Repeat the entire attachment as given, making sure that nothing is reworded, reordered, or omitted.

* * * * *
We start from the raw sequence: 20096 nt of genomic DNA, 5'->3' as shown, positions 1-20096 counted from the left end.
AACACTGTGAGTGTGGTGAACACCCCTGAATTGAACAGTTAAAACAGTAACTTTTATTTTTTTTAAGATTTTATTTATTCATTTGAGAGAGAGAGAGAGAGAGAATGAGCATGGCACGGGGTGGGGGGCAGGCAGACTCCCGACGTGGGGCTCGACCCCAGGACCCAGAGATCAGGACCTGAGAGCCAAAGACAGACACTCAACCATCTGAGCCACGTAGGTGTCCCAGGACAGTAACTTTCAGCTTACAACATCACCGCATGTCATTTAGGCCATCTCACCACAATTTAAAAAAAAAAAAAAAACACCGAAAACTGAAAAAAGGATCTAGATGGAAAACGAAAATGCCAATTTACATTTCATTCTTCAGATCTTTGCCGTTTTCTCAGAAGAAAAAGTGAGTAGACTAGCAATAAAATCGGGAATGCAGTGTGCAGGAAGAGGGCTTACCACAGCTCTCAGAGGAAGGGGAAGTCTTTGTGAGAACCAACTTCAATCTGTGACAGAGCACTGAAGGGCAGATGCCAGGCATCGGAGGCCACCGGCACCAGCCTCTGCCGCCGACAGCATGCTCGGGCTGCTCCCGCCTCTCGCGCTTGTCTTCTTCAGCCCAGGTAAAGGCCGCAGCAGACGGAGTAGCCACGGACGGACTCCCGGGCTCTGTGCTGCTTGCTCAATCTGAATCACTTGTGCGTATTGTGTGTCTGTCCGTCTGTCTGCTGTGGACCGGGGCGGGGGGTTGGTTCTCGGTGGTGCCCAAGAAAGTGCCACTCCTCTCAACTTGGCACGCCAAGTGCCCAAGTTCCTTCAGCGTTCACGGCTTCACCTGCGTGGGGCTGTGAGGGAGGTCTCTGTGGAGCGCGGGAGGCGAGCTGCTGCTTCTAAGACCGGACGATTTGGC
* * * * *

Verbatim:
We start from the raw sequence: 20096 nt of genomic DNA, 5'->3' as shown, positions 1-20096 counted from the left end.
AACACTGTGAGTGTGGTGAACACCCCTGAATTGAACAGTTAAAACAGTAACTTTTATTTTTTTTAAGATTTTATTTATTCATTTGAGAGAGAGAGAGAGAGAGAATGAGCATGGCACGGGGTGGGGGGCAGGCAGACTCCCGACGTGGGGCTCGACCCCAGGACCCAGAGATCAGGACCTGAGAGCCAAAGACAGACACTCAACCATCTGAGCCACGTAGGTGTCCCAGGACAGTAACTTTCAGCTTACAACATCACCGCATGTCATTTAGGCCATCTCACCACAATTTAAAAAAAAAAAAAAAACACCGAAAACTGAAAAAAGGATCTAGATGGAAAACGAAAATGCCAATTTACATTTCATTCTTCAGATCTTTGCCGTTTTCTCAGAAGAAAAAGTGAGTAGACTAGCAATAAAATCGGGAATGCAGTGTGCAGGAAGAGGGCTTACCACAGCTCTCAGAGGAAGGGGAAGTCTTTGTGAGAACCAACTTCAATCTGTGACAGAGCACTGAAGGGCAGATGCCAGGCATCGGAGGCCACCGGCACCAGCCTCTGCCGCCGACAGCATGCTCGGGCTGCTCCCGCCTCTCGCGCTTGTCTTCTTCAGCCCAGGTAAAGGCCGCAGCAGACGGAGTAGCCACGGACGGACTCCCGGGCTCTGTGCTGCTTGCTCAATCTGAATCACTTGTGCGTATTGTGTGTCTGTCCGTCTGTCTGCTGTGGACCGGGGCGGGGGGTTGGTTCTCGGTGGTGCCCAAGAAAGTGCCACTCCTCTCAACTTGGCACGCCAAGTGCCCAAGTTCCTTCAGCGTTCACGGCTTCACCTGCGTGGGGCTGTGAGGGAGGTCTCTGTGGAGCGCGGGAGGCGAGCTGCTGCTTCTAAGACCGGACGATTTGGC